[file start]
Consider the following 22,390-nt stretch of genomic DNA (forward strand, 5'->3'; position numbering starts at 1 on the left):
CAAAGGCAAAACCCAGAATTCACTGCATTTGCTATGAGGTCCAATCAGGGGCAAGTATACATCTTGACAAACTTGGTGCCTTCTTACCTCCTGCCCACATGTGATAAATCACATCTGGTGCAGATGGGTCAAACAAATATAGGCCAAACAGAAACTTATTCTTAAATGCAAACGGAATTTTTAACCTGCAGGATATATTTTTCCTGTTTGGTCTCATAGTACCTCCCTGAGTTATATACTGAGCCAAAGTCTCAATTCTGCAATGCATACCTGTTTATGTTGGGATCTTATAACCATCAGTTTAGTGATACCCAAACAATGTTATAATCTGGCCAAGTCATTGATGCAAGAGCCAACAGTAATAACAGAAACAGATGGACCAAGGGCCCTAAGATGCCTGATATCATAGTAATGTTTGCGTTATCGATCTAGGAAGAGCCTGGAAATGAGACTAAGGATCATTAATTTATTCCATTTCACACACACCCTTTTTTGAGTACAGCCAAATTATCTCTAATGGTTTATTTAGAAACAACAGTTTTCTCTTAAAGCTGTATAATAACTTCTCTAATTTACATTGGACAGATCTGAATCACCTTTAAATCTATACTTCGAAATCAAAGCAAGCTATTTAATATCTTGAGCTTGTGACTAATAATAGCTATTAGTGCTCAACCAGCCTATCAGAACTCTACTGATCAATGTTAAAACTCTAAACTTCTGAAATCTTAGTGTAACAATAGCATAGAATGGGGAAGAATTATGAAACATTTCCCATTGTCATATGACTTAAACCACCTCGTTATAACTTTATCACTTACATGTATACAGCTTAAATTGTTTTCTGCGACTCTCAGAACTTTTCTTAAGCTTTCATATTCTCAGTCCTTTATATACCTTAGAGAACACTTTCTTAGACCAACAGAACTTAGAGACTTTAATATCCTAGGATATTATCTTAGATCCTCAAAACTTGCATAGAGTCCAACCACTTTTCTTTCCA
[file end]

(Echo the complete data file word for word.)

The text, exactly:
Consider the following 22,390-nt stretch of genomic DNA (forward strand, 5'->3'; position numbering starts at 1 on the left):
CAAAGGCAAAACCCAGAATTCACTGCATTTGCTATGAGGTCCAATCAGGGGCAAGTATACATCTTGACAAACTTGGTGCCTTCTTACCTCCTGCCCACATGTGATAAATCACATCTGGTGCAGATGGGTCAAACAAATATAGGCCAAACAGAAACTTATTCTTAAATGCAAACGGAATTTTTAACCTGCAGGATATATTTTTCCTGTTTGGTCTCATAGTACCTCCCTGAGTTATATACTGAGCCAAAGTCTCAATTCTGCAATGCATACCTGTTTATGTTGGGATCTTATAACCATCAGTTTAGTGATACCCAAACAATGTTATAATCTGGCCAAGTCATTGATGCAAGAGCCAACAGTAATAACAGAAACAGATGGACCAAGGGCCCTAAGATGCCTGATATCATAGTAATGTTTGCGTTATCGATCTAGGAAGAGCCTGGAAATGAGACTAAGGATCATTAATTTATTCCATTTCACACACACCCTTTTTTGAGTACAGCCAAATTATCTCTAATGGTTTATTTAGAAACAACAGTTTTCTCTTAAAGCTGTATAATAACTTCTCTAATTTACATTGGACAGATCTGAATCACCTTTAAATCTATACTTCGAAATCAAAGCAAGCTATTTAATATCTTGAGCTTGTGACTAATAATAGCTATTAGTGCTCAACCAGCCTATCAGAACTCTACTGATCAATGTTAAAACTCTAAACTTCTGAAATCTTAGTGTAACAATAGCATAGAATGGGGAAGAATTATGAAACATTTCCCATTGTCATATGACTTAAACCACCTCGTTATAACTTTATCACTTACATGTATACAGCTTAAATTGTTTTCTGCGACTCTCAGAACTTTTCTTAAGCTTTCATATTCTCAGTCCTTTATATACCTTAGAGAACACTTTCTTAGACCAACAGAACTTAGAGACTTTAATATCCTAGGATATTATCTTAGATCCTCAAAACTTGCATAGAGTCCAACCACTTTTCTTTCCA